Are their visual signs for everyday routines and regular expectations for children? For example, are there hand washing or nose blowing signs showing children what we expect? Is there a walking sign in the hallway reminding children not to run?

Other questions to consider when looking at the physical environment would be:

What might be removed from the environment so that adults are not constantly correcting children? For example, are the amount of toys and materials in the environment appropriate to the developmental level of the children? Are there too many materials for children to realistically pick up and put away before moving on to something else?  Do we need to add more toys and materials to the environment?  In summary, it is often true that adding or removing materials, or changing the environment, will provide for change in children’s behavior and optimum learning and developmental opportunities


The fourth tool is consequences, or the act of supporting  children in experiencing natural and logical consequences for their behavior. The goal of this is for children to see the logic of “what happens next.” When you do this, this happens next. To use the valuable principle of cause and effect or natural/logical consequences, the adult often needs to think about what might happen next and ask himself, “what is the consequence of this behavior?”

Sometimes, the adult may need to arrange the experience so that the child sees the logic of what happens next. It is important for the adult to guide the child through this process, not lay it out verbally and then expect the child to “do it” or “get it.” It is also important for adults to remember that when guiding children to accept logical consequences, the children are experiencing a learning process. So, the likelihood of a child again experiencing the same cause and effect behavior may occur within the same hour! Be ready!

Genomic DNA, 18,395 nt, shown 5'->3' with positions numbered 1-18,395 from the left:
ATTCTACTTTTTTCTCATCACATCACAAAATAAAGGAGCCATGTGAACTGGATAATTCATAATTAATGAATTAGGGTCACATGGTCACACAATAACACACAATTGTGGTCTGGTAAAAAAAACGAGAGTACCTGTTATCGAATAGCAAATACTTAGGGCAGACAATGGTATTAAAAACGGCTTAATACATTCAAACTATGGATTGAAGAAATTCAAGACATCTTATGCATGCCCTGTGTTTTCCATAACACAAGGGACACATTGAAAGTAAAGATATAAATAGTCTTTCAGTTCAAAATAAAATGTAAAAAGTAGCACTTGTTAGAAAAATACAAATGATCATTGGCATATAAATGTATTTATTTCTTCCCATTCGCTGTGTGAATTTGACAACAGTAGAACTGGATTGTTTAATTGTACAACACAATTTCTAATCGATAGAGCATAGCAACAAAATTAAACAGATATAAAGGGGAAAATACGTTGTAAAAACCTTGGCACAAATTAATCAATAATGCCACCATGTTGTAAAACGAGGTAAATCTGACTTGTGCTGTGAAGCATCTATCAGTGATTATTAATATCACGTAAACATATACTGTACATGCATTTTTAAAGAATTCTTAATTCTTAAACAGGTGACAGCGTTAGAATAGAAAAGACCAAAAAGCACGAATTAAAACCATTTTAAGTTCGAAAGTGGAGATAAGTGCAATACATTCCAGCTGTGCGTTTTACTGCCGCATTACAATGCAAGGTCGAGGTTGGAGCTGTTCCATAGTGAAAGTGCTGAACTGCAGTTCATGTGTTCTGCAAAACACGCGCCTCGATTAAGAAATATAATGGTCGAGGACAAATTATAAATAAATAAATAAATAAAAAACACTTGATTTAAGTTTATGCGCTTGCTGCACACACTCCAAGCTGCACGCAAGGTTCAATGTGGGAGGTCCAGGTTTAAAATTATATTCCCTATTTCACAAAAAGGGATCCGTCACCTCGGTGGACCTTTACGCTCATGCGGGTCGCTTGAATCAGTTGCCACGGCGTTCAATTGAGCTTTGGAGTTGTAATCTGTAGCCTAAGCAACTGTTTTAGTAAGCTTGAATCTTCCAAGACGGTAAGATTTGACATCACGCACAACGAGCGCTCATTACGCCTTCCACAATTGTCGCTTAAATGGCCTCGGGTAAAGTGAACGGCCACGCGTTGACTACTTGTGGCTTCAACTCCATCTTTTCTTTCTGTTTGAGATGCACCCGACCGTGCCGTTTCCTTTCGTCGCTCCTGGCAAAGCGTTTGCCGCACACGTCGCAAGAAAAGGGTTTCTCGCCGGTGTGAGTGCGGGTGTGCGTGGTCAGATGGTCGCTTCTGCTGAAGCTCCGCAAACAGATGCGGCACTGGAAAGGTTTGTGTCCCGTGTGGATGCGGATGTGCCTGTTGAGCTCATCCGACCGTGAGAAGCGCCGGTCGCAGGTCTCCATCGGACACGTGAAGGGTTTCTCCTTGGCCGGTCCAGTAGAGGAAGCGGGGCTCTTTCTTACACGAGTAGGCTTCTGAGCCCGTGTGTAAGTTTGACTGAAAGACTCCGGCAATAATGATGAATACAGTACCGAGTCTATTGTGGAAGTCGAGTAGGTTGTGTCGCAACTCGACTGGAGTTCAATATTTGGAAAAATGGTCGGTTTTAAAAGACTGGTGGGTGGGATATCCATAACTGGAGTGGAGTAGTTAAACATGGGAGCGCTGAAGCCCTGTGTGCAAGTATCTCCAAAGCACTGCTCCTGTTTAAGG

Some examples of natural and logical consequences are:
A positive consequence of a child sharing his sand toys, blocks or dolls with a peer is that the child has a friend; and, is developing positive social-emotional skills. Adults can point this out.

When a child spills macaroni and cheese or sand on the floor a teacher can help the child use a broom and dustpan to clean-up. When a child is demonstrating frustration with trying to pull a wagon through the sand, guide the child to an area where the wagon can be pulled.

Remember, some consequences are beyond a child’s developmental ability to understand; like breaking a drum head by pounding on it with a stick (instead of using hands) or riding a tricycle into something without noticeable damage. Children may not recognize the wear and tear or safety issues related to this behavior. Adults will need to step in to give simple explanations (not moralizing) and to redirect behavior, always involving the child in the process of coming up with alternatives.

Generally, when we practice those guides, children are developmentally responsive in their behavior with the adults and peers who surround them.